Andrew Paven, a spokesman for both companies, said, "Ameridose is a separate entity from New England Compounding Center, with distinct operational management."
Allegations of a shot tainted with a different form of meningitis were at the heart of a lawsuit filed against the New England Compounding Center over the 2004 death. An 83-year-old man died about a year-and-a-half after receiving a shot produced by the company.}
The 2004 lawsuit filed in upstate New York's Monroe County claimed that New England Compounding Center produced the shot that infected William Koch with bacterial meningitis at Rochester General Hospital on July 17, 2002. Koch died Feb. 28, 2004, at the age of 83.
The lawsuit complaint said the shot was the source of Koch's meningitis, but did not explain how that determination was made.
Bacterial meningitis is contagious and much more common than the fungal meningitis involved in the current outbreak. Fungal meningitis is more difficult to catch, according to the Centers for Disease Control.
The compounding pharmacy reached a settlement with Koch's widow in 2007 before the case went to trial, according to her lawyer Mark S. Nunn. He declined to elaborate Wednesday because the terms were confidential.
This summer, an organization that represents hospitals in purchasing deals with drug suppliers cancelled a contract with Ameridose over allegations that it had poor quality control practices that "rose to a level of concern for patient safety," according to a lawsuit that Ameridose filed in August.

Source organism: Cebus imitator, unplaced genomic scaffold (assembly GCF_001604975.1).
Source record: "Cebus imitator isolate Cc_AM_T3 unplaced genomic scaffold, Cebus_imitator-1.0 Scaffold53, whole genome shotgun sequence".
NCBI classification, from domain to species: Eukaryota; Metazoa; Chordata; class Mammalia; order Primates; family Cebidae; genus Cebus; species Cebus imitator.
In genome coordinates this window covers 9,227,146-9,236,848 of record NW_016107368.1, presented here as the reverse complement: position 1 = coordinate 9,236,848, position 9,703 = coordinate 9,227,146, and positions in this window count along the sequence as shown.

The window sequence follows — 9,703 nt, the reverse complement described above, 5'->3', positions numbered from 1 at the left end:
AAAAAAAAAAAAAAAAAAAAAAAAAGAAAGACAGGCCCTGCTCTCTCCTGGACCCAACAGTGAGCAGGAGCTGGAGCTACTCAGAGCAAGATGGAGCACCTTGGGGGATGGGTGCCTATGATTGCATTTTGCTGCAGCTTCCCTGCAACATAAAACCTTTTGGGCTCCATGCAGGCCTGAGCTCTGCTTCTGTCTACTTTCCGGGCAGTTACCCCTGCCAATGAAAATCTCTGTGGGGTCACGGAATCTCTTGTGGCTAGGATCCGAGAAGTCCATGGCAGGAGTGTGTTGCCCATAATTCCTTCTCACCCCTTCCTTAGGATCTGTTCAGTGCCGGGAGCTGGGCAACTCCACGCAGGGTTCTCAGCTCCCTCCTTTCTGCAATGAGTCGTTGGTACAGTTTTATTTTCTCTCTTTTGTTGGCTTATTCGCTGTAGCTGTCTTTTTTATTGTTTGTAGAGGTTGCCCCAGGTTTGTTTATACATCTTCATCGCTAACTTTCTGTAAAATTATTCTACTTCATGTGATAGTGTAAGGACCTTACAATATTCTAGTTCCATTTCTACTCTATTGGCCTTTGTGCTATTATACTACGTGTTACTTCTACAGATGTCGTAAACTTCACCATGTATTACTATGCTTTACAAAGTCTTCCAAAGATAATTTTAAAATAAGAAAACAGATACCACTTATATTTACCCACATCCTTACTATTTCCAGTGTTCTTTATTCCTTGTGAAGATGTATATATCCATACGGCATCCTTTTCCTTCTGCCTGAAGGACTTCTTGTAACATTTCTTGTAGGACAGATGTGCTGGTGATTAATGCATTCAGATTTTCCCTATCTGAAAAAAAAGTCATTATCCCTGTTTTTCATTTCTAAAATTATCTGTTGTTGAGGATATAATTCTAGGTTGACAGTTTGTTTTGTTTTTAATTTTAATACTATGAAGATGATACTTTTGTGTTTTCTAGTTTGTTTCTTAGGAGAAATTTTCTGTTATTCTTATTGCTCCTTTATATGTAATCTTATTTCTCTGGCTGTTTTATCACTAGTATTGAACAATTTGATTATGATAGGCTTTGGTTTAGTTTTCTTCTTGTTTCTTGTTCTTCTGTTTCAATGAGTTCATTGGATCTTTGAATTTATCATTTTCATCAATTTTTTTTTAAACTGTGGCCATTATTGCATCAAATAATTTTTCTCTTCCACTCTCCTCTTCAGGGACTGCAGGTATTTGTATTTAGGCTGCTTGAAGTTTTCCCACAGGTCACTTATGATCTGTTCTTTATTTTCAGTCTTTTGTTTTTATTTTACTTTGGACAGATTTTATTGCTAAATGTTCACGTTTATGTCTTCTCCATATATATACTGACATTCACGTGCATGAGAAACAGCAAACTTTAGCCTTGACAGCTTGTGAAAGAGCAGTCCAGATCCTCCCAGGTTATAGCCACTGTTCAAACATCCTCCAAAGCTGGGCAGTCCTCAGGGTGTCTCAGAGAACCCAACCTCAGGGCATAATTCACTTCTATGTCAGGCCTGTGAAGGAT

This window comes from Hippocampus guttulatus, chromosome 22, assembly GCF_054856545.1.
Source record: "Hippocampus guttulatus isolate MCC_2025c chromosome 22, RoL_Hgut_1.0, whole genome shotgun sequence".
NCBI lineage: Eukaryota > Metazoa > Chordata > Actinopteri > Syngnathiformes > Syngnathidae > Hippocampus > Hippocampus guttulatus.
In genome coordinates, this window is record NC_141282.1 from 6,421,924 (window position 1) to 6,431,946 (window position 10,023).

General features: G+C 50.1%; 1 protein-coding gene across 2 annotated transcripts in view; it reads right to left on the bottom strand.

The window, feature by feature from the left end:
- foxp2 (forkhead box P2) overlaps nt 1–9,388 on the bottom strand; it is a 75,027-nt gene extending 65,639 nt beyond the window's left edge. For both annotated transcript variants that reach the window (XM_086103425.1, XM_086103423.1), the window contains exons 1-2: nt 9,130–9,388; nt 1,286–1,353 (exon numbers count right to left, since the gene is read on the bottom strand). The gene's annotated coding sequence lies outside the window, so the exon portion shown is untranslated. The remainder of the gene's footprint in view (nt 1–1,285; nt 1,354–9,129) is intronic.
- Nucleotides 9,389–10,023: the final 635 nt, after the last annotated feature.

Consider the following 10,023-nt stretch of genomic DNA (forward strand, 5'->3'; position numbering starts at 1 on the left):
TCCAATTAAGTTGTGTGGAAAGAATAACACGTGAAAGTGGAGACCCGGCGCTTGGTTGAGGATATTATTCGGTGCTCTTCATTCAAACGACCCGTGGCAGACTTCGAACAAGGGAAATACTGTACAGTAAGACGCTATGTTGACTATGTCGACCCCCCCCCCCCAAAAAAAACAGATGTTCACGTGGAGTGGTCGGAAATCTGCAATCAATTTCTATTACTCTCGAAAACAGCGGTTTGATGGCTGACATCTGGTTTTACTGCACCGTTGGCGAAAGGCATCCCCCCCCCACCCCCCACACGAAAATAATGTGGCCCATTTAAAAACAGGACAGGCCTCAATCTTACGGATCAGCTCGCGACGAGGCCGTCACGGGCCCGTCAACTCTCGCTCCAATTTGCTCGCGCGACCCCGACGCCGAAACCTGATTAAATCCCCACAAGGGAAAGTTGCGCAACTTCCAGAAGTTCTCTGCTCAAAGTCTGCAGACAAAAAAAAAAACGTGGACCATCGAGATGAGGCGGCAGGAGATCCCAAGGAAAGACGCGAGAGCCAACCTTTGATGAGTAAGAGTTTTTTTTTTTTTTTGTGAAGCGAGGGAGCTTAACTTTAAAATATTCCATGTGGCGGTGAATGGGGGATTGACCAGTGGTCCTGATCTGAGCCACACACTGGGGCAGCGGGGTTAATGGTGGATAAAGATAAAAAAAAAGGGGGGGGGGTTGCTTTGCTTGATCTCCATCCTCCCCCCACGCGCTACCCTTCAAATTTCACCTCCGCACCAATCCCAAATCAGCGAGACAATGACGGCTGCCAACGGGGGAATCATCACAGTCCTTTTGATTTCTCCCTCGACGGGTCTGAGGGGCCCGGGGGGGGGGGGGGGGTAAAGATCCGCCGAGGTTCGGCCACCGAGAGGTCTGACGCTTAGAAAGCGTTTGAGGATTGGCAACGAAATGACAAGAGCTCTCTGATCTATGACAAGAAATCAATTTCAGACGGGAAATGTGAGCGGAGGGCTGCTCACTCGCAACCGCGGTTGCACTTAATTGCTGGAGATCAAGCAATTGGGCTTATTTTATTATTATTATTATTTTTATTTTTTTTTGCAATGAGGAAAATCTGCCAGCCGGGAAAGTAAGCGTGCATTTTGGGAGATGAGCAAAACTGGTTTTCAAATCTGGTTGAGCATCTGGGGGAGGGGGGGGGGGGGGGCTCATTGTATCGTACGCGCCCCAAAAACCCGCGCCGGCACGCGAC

Ameridose denies those allegations and filed a defamation and slander lawsuit in U.S. District Court in Massachusetts on Aug. 8, saying Novation LLC hurt its reputation by making allegations including that there was "no separation between sterile and non-sterile products" in an Ameridose warehouse.
The lawsuit doesn't say what the products were or elaborate on how they were stored. Novation declined to release a copy of its report.
Novation, which leverages hospitals' combined buying power to get better prices on medical goods, sent two employees to audit Ameridose on July 15 and terminated its contract, the lawsuit said.
"Novation has determined that Ameridose does not meet the quality systems requirements needed to maintain a Novation agreement," Novation said to its members in an Aug. 2 newsletter, according to the lawsuit.
Ameridose strongly objected to the allegations and said in its defamation lawsuit that the Novation auditors were unqualified and made false and misleading statements. Ameridose also said it had been audited in recent years by several other organizations that determined its quality control system "meets or exceeds their high quality standards." Ameridose is regulated by the U.S. Food and Drug Administration.